With three different crimes scenes, the reporters felt like they were real investigators, finding clues and solving mysteries. They learned about - and tried out - the advanced scientific techniques used by real crime scene investigators and forensic scientists today.
The exhibition runs until June 15. For more information, visit www.cotaiticketing.com. Here's what our lucky seven thought of their experience ...
Crime Scene 1: A House Collided
From the bloody handprints and blood-stained pillow, to the half-eaten pizza, this scene was littered with evidence.
To reveal the culprit behind this murder, we analysed footprints, fibres, blood stains and DNA.
Paying close attention to detail is crucial to be a good investigator.
"Every contact leaves a trace." This is what I learned from a video at the exhibition. It is therefore very important for investigators to pay close attention to any possible clues at a crime scene.
I was really surprised to discover how much one can figure out from the shape and pattern of the victim's blood spatter.
Not only did we learn lots of cool scientific skills which we would never have learned at school, but the crimes scenes were really exciting and had great stories behind them. Even with all the evidence we collected (including fingerprints), it seemed that the solution might be very different from what we had in mind.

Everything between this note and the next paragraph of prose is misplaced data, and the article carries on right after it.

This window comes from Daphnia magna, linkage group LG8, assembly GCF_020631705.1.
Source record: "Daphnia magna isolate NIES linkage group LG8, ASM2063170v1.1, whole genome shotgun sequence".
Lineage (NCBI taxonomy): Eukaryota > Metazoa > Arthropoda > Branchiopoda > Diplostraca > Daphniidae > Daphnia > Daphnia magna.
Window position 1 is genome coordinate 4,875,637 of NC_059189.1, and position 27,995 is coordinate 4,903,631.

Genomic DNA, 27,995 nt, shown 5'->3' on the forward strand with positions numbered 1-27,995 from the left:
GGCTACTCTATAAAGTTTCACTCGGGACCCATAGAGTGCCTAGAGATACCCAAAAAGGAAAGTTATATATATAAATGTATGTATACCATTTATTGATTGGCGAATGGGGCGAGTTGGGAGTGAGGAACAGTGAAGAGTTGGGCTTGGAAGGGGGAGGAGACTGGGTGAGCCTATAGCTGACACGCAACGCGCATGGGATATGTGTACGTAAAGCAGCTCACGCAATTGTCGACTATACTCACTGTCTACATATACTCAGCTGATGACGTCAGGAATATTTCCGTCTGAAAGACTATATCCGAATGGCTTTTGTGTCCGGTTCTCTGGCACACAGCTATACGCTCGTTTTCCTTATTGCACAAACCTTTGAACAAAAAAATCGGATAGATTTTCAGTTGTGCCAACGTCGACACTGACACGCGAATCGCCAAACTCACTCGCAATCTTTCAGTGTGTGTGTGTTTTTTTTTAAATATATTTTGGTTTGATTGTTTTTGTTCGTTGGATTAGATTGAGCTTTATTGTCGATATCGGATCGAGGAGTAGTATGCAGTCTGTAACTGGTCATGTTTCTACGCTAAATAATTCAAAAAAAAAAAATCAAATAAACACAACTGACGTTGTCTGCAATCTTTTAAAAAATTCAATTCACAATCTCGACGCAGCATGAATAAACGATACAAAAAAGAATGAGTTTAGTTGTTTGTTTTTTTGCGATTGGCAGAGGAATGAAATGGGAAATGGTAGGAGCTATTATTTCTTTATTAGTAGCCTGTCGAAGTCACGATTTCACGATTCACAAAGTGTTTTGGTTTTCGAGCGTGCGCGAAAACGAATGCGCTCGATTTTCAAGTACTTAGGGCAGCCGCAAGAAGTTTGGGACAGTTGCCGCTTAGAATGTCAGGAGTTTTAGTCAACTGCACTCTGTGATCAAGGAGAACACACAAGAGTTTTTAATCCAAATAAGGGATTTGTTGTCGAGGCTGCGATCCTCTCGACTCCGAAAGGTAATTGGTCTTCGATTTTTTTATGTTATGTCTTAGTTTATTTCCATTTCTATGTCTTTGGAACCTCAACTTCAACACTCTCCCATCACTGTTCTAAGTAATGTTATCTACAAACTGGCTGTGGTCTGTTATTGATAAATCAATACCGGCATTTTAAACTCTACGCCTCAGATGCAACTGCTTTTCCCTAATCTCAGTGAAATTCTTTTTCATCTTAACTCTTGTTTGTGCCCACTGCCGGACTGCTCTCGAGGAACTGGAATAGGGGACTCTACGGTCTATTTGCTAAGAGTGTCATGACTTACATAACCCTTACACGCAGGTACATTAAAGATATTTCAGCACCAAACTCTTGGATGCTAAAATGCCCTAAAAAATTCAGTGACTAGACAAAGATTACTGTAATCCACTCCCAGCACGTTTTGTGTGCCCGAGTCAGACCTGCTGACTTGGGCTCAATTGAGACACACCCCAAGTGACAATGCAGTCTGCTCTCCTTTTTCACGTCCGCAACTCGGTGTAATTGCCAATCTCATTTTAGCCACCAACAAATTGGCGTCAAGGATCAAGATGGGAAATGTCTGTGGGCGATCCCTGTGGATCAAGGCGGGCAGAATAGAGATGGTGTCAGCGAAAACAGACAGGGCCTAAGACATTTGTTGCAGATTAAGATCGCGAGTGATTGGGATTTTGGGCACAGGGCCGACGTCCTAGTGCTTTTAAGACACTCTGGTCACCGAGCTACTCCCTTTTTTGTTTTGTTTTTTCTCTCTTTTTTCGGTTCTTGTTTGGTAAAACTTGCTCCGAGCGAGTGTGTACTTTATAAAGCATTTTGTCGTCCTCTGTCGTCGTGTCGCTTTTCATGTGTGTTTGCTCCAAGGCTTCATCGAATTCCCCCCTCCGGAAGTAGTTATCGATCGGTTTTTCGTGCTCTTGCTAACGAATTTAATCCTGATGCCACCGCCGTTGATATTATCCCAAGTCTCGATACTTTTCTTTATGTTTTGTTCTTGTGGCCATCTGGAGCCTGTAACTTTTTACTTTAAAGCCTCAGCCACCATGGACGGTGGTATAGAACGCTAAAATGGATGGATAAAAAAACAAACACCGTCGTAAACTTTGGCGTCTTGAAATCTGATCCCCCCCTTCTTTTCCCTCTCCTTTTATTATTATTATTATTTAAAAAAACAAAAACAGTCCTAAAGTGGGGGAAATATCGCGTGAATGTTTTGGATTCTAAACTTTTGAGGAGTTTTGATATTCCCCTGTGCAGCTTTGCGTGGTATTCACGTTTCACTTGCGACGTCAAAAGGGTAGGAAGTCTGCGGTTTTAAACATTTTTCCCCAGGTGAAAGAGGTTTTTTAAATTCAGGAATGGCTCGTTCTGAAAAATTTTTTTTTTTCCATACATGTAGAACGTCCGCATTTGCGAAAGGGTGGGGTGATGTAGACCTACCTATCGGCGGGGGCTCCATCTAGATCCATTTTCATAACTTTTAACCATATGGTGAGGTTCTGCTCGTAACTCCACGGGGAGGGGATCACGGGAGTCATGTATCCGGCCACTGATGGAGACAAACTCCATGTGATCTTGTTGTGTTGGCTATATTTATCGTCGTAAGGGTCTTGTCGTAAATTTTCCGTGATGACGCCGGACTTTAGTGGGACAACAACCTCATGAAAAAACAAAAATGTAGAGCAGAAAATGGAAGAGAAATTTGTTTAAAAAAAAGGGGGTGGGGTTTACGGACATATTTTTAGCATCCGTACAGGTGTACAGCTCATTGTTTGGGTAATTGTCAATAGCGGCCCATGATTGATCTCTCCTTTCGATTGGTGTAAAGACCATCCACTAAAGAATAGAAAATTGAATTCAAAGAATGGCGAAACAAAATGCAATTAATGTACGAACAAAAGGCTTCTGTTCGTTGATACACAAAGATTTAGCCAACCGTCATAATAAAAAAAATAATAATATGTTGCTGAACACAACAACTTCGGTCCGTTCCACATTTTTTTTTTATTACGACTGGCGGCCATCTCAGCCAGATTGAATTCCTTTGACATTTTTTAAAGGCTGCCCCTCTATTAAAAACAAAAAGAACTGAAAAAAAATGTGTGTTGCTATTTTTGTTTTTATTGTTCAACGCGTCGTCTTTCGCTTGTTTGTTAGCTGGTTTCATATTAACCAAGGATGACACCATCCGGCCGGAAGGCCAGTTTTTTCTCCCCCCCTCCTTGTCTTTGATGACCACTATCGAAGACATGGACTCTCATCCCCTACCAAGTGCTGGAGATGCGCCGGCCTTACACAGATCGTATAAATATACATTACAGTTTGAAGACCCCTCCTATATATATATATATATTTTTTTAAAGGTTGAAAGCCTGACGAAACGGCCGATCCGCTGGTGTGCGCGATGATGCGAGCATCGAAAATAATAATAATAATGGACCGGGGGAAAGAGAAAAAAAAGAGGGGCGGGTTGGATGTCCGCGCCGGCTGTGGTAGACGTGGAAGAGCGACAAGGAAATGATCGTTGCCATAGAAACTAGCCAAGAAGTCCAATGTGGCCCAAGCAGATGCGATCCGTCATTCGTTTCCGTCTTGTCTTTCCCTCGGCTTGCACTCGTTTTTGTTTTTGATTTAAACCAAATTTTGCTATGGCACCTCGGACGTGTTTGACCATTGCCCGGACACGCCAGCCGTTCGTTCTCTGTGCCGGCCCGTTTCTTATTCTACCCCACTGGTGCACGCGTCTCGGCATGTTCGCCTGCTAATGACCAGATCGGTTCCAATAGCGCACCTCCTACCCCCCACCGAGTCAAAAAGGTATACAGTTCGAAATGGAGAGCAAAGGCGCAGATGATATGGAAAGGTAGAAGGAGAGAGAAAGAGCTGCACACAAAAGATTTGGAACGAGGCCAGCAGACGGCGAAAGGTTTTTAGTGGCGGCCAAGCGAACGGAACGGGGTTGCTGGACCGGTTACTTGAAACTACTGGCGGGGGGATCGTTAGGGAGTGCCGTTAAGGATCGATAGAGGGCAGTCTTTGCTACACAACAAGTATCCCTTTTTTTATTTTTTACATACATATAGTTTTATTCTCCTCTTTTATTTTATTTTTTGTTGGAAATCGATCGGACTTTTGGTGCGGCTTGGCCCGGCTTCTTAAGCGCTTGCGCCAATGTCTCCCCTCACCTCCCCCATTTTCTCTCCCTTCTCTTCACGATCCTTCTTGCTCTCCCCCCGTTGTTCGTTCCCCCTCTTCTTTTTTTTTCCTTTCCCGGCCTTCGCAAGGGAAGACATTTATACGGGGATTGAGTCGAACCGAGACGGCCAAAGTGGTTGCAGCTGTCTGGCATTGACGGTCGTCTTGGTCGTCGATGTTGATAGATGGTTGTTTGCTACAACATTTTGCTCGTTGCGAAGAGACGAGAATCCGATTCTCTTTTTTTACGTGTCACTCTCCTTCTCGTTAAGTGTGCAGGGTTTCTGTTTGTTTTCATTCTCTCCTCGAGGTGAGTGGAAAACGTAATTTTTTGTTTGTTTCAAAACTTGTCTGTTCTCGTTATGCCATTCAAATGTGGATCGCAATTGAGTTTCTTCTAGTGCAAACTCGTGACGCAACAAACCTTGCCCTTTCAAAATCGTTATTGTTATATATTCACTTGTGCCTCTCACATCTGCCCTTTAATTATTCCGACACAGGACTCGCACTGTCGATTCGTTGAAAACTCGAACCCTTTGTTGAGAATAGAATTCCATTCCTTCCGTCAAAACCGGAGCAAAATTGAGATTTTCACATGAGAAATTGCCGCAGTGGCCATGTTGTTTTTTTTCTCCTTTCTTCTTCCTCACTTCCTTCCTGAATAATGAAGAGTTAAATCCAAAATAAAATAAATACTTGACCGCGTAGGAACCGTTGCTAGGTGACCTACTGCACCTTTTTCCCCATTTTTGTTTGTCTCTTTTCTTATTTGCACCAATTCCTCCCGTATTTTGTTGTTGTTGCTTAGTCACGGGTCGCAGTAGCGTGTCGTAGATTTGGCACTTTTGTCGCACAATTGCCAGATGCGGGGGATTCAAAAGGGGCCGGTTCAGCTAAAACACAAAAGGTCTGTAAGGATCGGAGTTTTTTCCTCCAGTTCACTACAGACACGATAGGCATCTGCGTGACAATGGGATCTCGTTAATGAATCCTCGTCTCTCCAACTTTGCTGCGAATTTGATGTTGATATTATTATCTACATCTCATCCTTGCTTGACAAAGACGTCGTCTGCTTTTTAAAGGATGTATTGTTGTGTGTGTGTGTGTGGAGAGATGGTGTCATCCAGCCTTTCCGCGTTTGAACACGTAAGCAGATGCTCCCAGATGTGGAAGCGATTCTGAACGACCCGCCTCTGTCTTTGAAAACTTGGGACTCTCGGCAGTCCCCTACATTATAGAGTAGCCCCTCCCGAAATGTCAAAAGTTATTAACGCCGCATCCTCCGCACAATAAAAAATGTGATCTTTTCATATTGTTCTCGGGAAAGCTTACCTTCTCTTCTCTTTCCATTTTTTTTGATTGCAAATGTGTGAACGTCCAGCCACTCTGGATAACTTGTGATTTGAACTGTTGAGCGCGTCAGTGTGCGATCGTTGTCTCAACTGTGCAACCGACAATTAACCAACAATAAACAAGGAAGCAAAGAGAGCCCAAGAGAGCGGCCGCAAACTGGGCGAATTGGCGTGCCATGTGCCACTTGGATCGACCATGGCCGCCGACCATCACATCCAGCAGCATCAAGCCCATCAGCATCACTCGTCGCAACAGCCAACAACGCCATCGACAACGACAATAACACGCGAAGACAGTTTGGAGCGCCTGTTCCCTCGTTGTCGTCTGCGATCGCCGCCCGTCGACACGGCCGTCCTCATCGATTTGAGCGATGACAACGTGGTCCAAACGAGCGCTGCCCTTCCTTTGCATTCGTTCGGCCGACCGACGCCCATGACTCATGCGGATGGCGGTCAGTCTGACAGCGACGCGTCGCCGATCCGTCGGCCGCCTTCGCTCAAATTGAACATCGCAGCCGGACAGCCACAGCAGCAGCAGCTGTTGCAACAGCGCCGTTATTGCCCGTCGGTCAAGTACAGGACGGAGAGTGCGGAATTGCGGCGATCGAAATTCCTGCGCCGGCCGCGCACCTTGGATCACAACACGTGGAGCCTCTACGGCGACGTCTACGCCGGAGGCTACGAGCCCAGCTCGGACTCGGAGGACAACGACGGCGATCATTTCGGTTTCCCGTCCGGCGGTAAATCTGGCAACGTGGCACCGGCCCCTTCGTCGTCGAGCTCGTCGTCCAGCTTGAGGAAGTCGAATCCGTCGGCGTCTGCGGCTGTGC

Crime Scene 2: No Bones About It
Here we investigated a human skeleton found in a desert canyon. Although we could only find a few clues because the person had been dead for a very long time, we solved the mystery using forensic science.
In a remote desert with no solid clues to be found, this may seem like a hard crime to solve. If that's what you think, you need to work harder to be a good investigator! Even small clues - a bullet hole or a single hair on the skeleton - can help crack a case.
Finding clues in sand is tough work.
Crime Scene 3: Who Got Served?
In this case, a dead woman was found sprawled in an alley. I learned that anything can be a clue, even a fly on the victim's arm! The fly helped show how long the woman had been dead.
This was the most realistic scene out of the three. In the lab, we looked at tyre tracks, matched up DNA profiles and analysed drugs. Then we moved to the autopsy table and got a report from the coroner.
Young Post organises regular activities for our junior reporters. If you wish to join, send your name, age, school and contact details to email@example.com with "jun rep application" in the subject field.